"We once had three slaughter houses in the neighborhood plus the different stores. It was a great place to grow up. No one cared if you were rich or poor. We were all one family. You can look around and see the camaraderie here today. We are all very proud to be from the South End. It's hard to explain to someone who didn't grow up here. We considered the area from the railroad underpass to the bus turn around to be the South End," declared Booth.
Jim Trimmer has been a South Ender since 1926 when he was born in a house across the street from the Beatty Park entrance.
"Growing up in the South End was wonderful. I went to the old Lincoln School and belonged to Finley Methodist Church. Later on when I got married, my wife and I moved to a house on Tweed Avenue and raised our family in the South End. The South End is my home," Trimmer said.
Helen "Tubby" O'Malley McGuigan was born on South Fourth Street but soon lived on Lincoln Avenue, Harding Avenue, Wilson Avenue and McKinley Avenue.
"There were a lot of Scottish families in the South End back in those days. Coming here today brings tears to my eyes. It is hard to explain what it was like to live here," she said.
Terri Smogonovich was wearing a black t-shirt that proclaimed, "Its A South End Thing, you wouldn't understand.
"I was born on Lincoln Avenue and grew up here. My mother still lives on Lincoln Avenue. Growing up here was the best. Someone always had your back. Everyone knew everyone else. And it is still that way today. You can take a person out of the South End but you can't take the South End out of the person. It is so nice to see all of these people here today," Terri Smogonovich.
"I can remember we would all walk through the park and through Union Cemetery to see the Big Red football games. No one worried about us. We went as a group and no one was scared. We took care of each other," said Terri Smogonovich.
Her brother Bob lives in the house next to the Beatty Park entrance.
"It was great growing up down here because we had Beatty Park. The entire South End was a great place for kids. Some of the places have changed since I was a kid. But we still have a really beautiful park," said Bob Smogonovich.
But Terri Smogonovich had the best childhood story of the day when she was joined by her life long friend Molly Talbott Paolisso.
"We would climb down into the creek in the winter and rescue frozen starlings. We took those bird's back to Molly's house where we thawed them out. Molly's mother was in the kitchen baking when those starlings started flying around her. She got so mad at us. But we didn't know those starlings would thaw out so fast," Terri Smogonovich recalled.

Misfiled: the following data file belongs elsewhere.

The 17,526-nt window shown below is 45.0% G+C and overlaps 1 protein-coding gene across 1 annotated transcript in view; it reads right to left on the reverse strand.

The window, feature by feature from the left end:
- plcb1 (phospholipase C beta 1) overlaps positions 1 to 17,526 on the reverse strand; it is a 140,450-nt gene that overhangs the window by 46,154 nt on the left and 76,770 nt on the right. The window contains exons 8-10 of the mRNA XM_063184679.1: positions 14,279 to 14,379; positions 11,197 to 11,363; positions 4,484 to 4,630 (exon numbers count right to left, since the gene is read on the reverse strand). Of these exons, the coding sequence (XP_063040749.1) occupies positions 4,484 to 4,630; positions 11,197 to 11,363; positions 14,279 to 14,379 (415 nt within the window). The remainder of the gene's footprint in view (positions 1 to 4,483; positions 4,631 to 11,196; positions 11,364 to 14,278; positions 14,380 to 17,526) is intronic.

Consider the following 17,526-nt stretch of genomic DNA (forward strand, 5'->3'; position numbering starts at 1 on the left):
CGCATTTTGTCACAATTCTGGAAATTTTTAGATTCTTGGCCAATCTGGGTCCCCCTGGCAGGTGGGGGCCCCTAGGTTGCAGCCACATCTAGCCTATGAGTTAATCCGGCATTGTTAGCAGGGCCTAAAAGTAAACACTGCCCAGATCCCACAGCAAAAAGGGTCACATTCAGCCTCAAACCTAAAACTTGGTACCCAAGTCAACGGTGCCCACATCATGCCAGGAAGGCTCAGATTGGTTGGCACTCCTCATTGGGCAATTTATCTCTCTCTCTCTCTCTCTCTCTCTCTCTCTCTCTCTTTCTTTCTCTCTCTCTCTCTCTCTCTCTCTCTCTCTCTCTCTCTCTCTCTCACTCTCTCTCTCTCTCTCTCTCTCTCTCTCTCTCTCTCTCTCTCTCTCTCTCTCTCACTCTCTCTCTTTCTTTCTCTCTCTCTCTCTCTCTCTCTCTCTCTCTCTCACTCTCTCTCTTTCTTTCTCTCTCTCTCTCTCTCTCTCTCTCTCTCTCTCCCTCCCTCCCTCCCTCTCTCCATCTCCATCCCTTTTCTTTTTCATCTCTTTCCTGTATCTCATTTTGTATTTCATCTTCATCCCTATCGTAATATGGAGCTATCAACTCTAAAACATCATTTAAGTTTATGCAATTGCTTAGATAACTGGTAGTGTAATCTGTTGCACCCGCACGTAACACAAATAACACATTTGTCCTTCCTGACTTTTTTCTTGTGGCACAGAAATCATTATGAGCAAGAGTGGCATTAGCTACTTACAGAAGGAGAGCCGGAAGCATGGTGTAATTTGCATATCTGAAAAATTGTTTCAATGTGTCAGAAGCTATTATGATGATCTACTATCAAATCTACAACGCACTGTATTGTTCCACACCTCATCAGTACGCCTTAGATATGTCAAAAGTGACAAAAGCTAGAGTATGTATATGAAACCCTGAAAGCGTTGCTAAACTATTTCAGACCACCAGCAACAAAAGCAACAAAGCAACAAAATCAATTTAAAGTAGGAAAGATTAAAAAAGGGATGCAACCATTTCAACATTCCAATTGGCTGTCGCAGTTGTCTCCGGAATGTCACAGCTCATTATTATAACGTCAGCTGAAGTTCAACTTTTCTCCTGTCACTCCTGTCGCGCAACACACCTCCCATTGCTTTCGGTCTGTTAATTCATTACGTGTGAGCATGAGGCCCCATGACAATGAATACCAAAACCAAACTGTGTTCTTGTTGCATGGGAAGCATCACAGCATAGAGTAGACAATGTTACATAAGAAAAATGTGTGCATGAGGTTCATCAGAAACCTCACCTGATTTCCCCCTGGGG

"Molly and I have been friends since kindergarten and she is still my best friend," she added.
Former Capital Avenue resident Ed Morehouse along with his wife, sister and nephew traveled from Port Orange, Fla., just to attend the reunion.
"The house we grew up in is gone now. But it was a great part of the South End neighborhood. Except in the winter when the street wasn't cleaned and we had to walk up that hill. I can remember my mother playing Christmas music on the front porch, so everyone around could get in the mood. I believe we had 44 kids living on Capital Avenue when we were growing up. There was always someone to play with. Making the trip here was well worth it. This is a great reunion," Morehouse said.
Mike Ravasio, along with his sisters Patty Ravasio Cramblett and Pam Ravasio Wright laughed when asked about their father's grocery store on Lincoln Avenue.
"He was always yelling at the kids to get off his steps in front of the store. But he had the best penny candy in town. There were always kids coming in to buy that candy," recounted Mike Ravasio.
"The South End was a special place because everyone knew each other. And we were at Beatty Park from the minute it opened until when it closed. It was a great neighborhood and everyone always had fun," he added.
Connie Strachan Creek said she was pleased with the turnout at the reunion.
"Lynn Bell Haines started this idea on Facebook and we should all pat ourselves on the back. We want to do this every year to bring people together and to show our South End neighborhood and Beatty Park is still a pretty good place," stated Creek.